Want to collaborate with Aimee Bender? Now's your chance. Electric Literature.
New York, NY (PRWEB) November 16, 2010
Want to collaborate on a story with Aimee Bender? Now’s your chance.
Inspired by the Surrealist word game Exquisite Corpse*, Electric Literature invites you to help compose a collaborative short story. And Aimee Bender is writing the first line.
The Exquisite Shorts project will be hosted on collaborative content platform ThumbScribes, in which up to 100 people will compose a short story in 300 character segments. After Aimee Bender begins the tale, we'll hand it over to the hivemind. The story won't end until the 100th entry is written. Please, join in and add your own twist to the tale.
On Wednesday, Nov 17th, at 10 AM EST, the composition!
24 hours later, the final product will be published on Electric Literature’s Outlet Blog. (EL staffers are currently rereading the Chicago Manual of Style to brush up on how to cite multiple authors.)
- Exquisite Corpse is game where each writer can only read the last word given, and adds one word to a sentence. "The exquisite corpse will drink the new wine” (Le cadavre exquis boira le vin nouveau) was the first sentence ever created using the game. (In our experiment, you’ll be able to read the whole story before adding your part.)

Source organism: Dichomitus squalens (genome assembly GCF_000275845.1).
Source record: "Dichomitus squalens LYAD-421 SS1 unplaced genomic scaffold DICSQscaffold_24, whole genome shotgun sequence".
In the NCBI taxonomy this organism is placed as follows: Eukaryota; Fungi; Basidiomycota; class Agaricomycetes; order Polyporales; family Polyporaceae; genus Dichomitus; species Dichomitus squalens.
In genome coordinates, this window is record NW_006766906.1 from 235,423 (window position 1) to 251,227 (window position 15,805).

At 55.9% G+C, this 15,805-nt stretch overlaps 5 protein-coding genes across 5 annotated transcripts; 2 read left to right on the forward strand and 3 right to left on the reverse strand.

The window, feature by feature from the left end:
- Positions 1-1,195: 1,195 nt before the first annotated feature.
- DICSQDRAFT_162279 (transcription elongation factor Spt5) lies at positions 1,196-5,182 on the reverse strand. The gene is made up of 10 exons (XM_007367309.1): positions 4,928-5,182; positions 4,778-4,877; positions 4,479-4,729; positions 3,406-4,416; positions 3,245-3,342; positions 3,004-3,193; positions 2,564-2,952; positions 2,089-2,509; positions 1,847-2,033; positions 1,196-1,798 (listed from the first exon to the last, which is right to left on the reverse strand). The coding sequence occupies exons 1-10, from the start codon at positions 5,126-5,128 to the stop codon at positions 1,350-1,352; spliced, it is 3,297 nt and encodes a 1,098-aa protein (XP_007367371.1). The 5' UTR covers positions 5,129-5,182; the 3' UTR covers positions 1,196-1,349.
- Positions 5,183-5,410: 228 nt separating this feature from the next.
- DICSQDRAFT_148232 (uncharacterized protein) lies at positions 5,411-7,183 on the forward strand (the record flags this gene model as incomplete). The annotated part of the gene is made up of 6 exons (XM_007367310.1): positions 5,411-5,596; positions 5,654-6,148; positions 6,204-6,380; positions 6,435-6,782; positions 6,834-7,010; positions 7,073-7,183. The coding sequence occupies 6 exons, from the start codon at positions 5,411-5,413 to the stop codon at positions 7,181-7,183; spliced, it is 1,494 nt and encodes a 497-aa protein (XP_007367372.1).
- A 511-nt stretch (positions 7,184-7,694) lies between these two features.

ThumbScribes is a platform for creating collaborative content. Co+create haiku, poems, short stories, flash fiction, novellas exquisite corpse and songs, real time or asynchronously with your computer, tablet, cell phone, IM and even twitter.
Electric Literature’s mission is to use new media and innovative distribution to return the short story to a place of prominence in popular culture. Electric Literature publishes a quarterly anthology of five top-notch short stories, delivered in every viable medium.
Aimee Bender is the author of four books: The Girl in the Flammable Skirt (1998) which was a NY Times Notable Book, An Invisible Sign of My Own (2000) which was an L.A. Times pick of the year, Willful Creatures (2005) which was nominated by The Believer as one of the best books of the year, and The Particular Sadness of Lemon Cake (2010) which recently won the SCIBA award for best fiction. Her short fiction has been published in Granta,GQ, Harper's, Tin House, McSweeney's, The Paris Review, and many more places, as well as heard on PRI's This American Life and Selected Shorts. She received two Pushcart prizes, and was nominated for the TipTree award in 2005, and the Shirley Jackson short story award in 2010. Her fiction has been translated into sixteen languages. She lives in Los Angeles, where she teaches creative writing at USC.